The buildings are numbered from southeast to northwest and are split into a Buddhist (Nos. 1-12, 400-800 AD), a Hindu group (No. 13-29, 600-900 AD) and a Jain group (No. 30-34, 800-1000 AD) a. A special feature of the system are the Amalaka, melon-shaped columns with capitals.
Most of the buildings are characterized by rich sculptural decoration.
1: A simple Buddhist monastery (Vihara), or grain storage.
5: The largest Buddhist Vihara of the group with a total of 20 cells.
6: A large vihara with sculptures of the Vajrayana pantheon in the hall.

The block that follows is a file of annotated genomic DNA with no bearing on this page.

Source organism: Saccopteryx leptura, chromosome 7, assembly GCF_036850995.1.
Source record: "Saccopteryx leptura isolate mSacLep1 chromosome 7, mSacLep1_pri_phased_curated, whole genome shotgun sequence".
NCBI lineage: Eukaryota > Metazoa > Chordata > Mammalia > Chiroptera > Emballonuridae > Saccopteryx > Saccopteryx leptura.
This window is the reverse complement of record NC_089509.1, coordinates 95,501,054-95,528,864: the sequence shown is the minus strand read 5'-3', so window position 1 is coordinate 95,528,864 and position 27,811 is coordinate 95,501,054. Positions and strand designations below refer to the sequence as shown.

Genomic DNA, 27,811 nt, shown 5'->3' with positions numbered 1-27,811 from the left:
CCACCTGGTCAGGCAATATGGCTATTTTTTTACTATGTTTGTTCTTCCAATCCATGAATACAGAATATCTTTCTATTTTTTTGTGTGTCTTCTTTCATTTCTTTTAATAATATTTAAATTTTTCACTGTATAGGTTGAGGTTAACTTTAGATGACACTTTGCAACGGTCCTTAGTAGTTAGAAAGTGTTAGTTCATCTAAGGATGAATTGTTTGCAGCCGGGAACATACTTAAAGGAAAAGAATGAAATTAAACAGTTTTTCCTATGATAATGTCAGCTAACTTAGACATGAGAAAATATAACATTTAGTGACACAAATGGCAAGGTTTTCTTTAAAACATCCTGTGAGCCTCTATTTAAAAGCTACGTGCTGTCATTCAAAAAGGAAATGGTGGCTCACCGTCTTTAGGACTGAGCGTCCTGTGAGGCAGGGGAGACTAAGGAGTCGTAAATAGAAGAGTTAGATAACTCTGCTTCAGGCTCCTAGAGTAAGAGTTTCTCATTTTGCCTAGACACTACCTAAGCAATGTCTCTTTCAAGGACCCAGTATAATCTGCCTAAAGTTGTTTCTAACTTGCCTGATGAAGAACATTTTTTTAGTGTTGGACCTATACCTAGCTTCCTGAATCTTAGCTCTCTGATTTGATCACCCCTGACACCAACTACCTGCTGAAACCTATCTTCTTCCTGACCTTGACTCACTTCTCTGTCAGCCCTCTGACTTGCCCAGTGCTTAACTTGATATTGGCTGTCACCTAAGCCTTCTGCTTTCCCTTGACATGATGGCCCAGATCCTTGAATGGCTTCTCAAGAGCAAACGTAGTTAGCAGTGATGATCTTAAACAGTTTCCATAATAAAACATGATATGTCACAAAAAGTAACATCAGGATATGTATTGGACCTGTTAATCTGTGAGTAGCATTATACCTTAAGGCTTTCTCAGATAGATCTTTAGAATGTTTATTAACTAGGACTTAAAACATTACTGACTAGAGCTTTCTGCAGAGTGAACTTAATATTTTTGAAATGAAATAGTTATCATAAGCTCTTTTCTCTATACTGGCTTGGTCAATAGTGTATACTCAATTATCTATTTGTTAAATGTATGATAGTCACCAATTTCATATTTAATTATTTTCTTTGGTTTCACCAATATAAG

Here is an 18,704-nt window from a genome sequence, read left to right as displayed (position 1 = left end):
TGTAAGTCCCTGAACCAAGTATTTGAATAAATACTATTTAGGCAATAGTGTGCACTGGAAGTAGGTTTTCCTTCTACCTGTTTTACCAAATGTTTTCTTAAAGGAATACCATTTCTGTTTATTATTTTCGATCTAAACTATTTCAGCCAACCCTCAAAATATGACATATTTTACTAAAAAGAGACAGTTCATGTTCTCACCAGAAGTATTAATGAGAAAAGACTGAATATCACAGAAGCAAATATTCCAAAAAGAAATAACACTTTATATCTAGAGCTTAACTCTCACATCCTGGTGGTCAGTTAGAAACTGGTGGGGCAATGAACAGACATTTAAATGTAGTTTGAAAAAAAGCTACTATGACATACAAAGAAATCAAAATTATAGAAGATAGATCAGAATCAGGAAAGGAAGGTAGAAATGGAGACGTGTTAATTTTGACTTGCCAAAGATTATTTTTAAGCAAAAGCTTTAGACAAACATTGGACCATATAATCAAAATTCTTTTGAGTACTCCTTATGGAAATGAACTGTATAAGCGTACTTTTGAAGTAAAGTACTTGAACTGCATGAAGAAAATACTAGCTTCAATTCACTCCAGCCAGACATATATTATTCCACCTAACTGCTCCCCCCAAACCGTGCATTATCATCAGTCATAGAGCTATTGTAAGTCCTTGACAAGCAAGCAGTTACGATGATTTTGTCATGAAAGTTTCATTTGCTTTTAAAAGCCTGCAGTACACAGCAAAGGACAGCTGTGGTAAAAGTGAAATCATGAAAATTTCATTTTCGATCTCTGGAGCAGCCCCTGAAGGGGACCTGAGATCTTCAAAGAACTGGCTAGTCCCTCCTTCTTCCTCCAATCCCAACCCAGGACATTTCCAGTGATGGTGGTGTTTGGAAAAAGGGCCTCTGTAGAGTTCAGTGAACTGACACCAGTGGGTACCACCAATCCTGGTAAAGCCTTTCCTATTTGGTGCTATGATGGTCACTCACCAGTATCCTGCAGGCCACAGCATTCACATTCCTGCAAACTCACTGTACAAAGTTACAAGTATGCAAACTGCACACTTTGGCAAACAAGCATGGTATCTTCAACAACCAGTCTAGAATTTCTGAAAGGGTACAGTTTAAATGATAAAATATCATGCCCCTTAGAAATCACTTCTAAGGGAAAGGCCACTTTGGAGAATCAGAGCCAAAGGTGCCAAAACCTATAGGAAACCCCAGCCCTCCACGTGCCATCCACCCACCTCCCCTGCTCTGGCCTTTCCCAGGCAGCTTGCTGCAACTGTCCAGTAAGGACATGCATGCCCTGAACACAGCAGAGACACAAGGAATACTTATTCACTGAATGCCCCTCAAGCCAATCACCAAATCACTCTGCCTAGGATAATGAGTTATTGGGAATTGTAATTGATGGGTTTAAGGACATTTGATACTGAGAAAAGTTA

10: A Chaitya from the 8th Century AD, with an open courtyard and three entrances. The hewn from the rock facade has two stories.
12: A three Vihara with simple but impressive three-storey facade also. Inside, find a wealth of sculptures.
14: The so-called Ravana Cave shows a sculpture of Ravana shaking in the holy Mount Kailash.
16: The square Hindu Kailasa Temple (or Temple of Ellora Kailasanatha) with a side length of 46 meters, the most impressive temple in Ellora. At the same time he is considered the greatest rock temples of India. He has, unlike the other buildings Ellora’s not just a facade, but has been around exposed and richly decorated. But 150000-200000 T soil had to be removed.